Objective: Reduction in the current high levels of meat and dairy consumption may contribute to environmental as well as human health. Since meat is a major source of Fe, effects on Fe intake need to be evaluated, especially in groups vulnerable to negative Fe status. In the present study we evaluated the effects of replacing meat and dairy foods with plant-based products on environmental sustainability (land requirement) and health (SFA and Fe intakes) in women. Design: Data on land requirements were derived from existing calculation methods. Food composition data were derived from the Dutch Food Composition Table 2006. Data were linked to the food consumption of young Dutch women. Land requirements and nutrient intakes were evaluated at baseline and in two scenarios in which 30% (Scenario_30 %) or 100% (Scenario_100 %) of the dairy and meat consumption was randomly replaced by the same amount of plant-based dairy- and meat-replacing foods. Setting: The Netherlands. Subjects: Three hundred and ninety-eight young Dutch females. Results: Replacement of meat and dairy by plant-based foods benefited the environment by decreasing land use. The intake of SFA decreased considerably compared with the baseline situation. On average, total Fe intake increased by 2?5 mg/d, although most of the Fe intake was from a less bioavailable source. Conclusions: Replacement of meat and dairy foods by plant-based foods reduced land use for consumption and SFA intake of young Dutch females and did no compromise total Fe intake.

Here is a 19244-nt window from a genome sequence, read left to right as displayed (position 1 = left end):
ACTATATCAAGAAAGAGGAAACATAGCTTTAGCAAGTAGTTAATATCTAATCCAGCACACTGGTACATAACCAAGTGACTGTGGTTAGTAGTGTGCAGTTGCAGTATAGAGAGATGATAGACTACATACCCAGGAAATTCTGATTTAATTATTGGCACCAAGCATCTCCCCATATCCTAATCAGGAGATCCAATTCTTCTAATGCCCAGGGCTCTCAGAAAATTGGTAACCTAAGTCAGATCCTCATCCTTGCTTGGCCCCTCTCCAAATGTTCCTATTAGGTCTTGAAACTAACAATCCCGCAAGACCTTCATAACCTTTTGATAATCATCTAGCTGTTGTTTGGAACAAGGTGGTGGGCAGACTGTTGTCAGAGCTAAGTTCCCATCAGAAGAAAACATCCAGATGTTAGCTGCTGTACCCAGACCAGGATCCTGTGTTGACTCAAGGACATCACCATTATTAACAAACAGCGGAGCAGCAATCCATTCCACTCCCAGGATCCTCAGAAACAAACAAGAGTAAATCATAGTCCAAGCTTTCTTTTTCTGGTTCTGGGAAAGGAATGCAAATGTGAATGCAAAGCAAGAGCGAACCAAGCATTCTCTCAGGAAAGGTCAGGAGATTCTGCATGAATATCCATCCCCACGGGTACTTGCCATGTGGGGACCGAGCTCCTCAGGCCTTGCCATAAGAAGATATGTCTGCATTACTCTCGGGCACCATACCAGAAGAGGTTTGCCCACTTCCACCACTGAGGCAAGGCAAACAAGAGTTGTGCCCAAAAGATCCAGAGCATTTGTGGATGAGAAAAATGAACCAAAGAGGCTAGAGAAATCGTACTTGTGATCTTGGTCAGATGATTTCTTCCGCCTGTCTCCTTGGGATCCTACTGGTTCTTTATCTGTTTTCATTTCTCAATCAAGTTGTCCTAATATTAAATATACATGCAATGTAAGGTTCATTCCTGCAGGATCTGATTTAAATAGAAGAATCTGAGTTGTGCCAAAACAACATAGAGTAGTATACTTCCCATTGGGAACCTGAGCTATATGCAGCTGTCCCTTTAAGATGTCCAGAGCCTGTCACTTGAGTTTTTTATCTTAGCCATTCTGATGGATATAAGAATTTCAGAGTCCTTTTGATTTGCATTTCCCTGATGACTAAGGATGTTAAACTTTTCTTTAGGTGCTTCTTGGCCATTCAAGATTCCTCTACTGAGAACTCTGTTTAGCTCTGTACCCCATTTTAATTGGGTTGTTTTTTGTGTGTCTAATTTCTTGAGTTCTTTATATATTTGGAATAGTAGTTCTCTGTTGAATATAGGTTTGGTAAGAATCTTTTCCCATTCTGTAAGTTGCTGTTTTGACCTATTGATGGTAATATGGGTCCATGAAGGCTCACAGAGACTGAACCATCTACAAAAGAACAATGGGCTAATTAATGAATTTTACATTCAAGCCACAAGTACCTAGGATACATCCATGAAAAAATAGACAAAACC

Naturally occurring allele diversity allows potato cultivation in northern latitudes
    Kloosterman, B.A. ; Abelenda, J.A. ; Carretero Gomez, M. ; Oortwijn, M.E.P. ; Boer, J.M. de; Kowitwanich, K. ; Horvath, B.M. ; Eck, H.J. van; Smaczniak, C. ; Prat, S. ; Visser, R.G.F. ; Bachem, C.W.B. - \ 2013
    Nature 495 (2013)7440. - ISSN 0028-0836 - p. 246 - 250.
    flowering-time - arabidopsis - constans - tuberization - gene - plants - fkf1